Can private equity create a better mouse trap?
- By David Hubler
- Apr 18, 2012
When private equity fund Arlington Capital Partners last month merged its portfolio company White Oak Technologies Inc. with FGM Inc. to create Novetta Solutions, the goal was to stand up a provider of mission critical technology solutions for the intelligence and defense communities and other organizations that work with massive quantities of data.
“They wanted to put together a mid-size growth platform that had a sharp focus on technology solutions that went beyond just delivering services,” said Novetta CEO Peter LaMontagne, a 23-year veteran of national security and technology leadership, most recently as an executive in CACI’s cyber defense practice.
“Long before [big data] was a one of the buzzwords, White Oak Technologies was working with very large data sets supporting national security customers,” he said in a recent interview.
With White Oak in tow, Arlington Capital Partners began to search for complementary businesses.
“In March they came together with FGM, which also had a long tradition of providing good technical solutions as well as services to similar but complementary customers,” he said.
“We really set out to combine two equals,” LaMontagne said, insisting that the integration now taking place is not a process of finding ways to cut costs or employees.
When he was asked to lead the new company LaMontagne said what appealed to him was that this wasn’t the traditional big company seeking to acquire others. It was really two same-size companies forming a mid-tier business, each of which was contributing just about half of Novetta’s combined workforce of 330 employees.
“The two companies are complementary enough that we’re really just focusing on the joint strategy and how to get some of the solutions that FMG was providing to its customers exposed to White Oak customers and vice versa,” he said.
Arlington Capital will provide significant additional capital to support Novetta’s growth plans,” Michael Lustbader, an Arlington Capital partner, said in the March 21 news release announcing the new company’s creation.
“Whether it’s strategic investment in technology, in our employees, or in additional acquisitions in the future,” LaMontagne said, Arlington Capital will be the primary source for funding and strategic advice.
For non-mathematicians, Novetta means 10 to the 27th power, or a billion, billion, billion and reflects the two companies’ big data heritage and ability to solve massive problems, the news release said.
LaMontagne said Arlington Capital did not want one of its operating partners running the company. Rather it wanted to put the right people in place who could complement one another.
The leadership team, which has been hands-on in the transition, includes FGM co-founder and CEO Scott Gessay, who was named president of Novetta, and Alan Broder, founder of White Oak Technology, who was named fellow and chairman of the board.
“I think it was very, very helpful when we brought the two companies together that the principal leadership from both companies stayed in place,” LaMontagne said.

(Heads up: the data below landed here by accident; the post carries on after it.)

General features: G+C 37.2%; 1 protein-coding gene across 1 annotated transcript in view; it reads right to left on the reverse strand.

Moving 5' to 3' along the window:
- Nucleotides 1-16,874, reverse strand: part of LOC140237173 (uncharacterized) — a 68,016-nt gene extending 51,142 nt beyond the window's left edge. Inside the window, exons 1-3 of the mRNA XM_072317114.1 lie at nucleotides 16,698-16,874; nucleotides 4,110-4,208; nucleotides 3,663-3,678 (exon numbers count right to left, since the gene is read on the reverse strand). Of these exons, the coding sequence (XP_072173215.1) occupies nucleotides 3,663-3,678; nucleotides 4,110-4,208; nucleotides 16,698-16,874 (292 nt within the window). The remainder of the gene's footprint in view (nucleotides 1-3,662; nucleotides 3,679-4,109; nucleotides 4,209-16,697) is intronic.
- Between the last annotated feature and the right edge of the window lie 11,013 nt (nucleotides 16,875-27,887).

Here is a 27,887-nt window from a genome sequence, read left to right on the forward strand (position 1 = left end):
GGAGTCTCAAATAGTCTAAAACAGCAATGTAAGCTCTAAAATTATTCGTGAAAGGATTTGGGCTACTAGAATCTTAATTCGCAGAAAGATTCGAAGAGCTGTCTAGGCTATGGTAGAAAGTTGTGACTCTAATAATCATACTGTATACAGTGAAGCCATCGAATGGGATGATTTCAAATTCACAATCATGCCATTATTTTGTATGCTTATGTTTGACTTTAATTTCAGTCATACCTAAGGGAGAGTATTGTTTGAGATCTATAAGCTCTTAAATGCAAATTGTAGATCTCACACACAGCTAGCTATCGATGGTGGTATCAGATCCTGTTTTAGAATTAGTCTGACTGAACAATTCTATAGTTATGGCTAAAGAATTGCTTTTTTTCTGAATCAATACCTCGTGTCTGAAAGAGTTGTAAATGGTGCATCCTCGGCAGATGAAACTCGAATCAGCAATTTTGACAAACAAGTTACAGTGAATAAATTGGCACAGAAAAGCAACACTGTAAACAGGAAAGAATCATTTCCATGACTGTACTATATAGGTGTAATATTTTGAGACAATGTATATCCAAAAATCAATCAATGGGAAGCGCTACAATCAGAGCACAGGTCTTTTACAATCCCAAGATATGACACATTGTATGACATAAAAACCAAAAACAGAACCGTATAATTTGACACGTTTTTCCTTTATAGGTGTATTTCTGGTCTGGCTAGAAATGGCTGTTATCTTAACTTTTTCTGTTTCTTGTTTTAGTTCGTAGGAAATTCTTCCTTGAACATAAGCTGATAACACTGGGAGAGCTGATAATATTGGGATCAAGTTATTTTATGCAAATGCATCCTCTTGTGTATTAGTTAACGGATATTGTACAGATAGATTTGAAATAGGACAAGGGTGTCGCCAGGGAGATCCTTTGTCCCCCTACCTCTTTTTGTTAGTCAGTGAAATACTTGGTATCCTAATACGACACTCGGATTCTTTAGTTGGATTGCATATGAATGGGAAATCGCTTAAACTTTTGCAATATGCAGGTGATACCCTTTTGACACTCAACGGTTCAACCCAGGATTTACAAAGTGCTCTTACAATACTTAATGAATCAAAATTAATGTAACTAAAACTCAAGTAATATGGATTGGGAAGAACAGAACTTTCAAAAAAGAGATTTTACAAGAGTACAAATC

The senior management team also includes Kris Heim, CTO; Larry Chang, senior vice president of operations; and Mike Fox, senior vice president of corporate business development and chief strategy officer.
The aim is become an agile company large enough to bid on contracts and take on large, significant programs, but not so large that Novetta loses sight of its employees’ needs and those of its customers,” LaMontagne said.
With employee needs in mind, Novetta will maintain White Oaks’ offices in Silver Spring, Md., and FGM’s in Reston, Va.
“However, we’ve established a new corporate office in between the two in Tysons Corner, Va.,” he said, adding that management meetings are held at the location most convenient for those attending.
“I’m please to say that we’ve had zero turnover tied to the transaction and coming together of the two companies,” LaMontagne said.
Looking ahead three to five years, “we’ll continue to focus on a couple of key trends. The first one of course is challenges specifically related to big data and data analytics,” he said.
“The second area that I am particularly excited about is to work in areas where the government wants to be next,” LaMontagne said, adding that the goal is to be solving big problems even before they are recognized as such by the public and the media.
“That’s a very, very challenging thing to do,” he said.
As new talent is needed to meet those challenges Novetta will grow organically. But the company has not set any targets it wants to reach in terms of employee numbers or annual revenue.
“Our primary strategic objective is to position ourselves well so that when our customers are talking about addressing a key technology problem,” LaMontagne said, “we will have the size and strength and capability to be able to answer that call as a prime contractor.”
David Hubler is the former print managing editor for GCN and senior editor for Washington Technology. He is freelance writer living in Annandale, Va.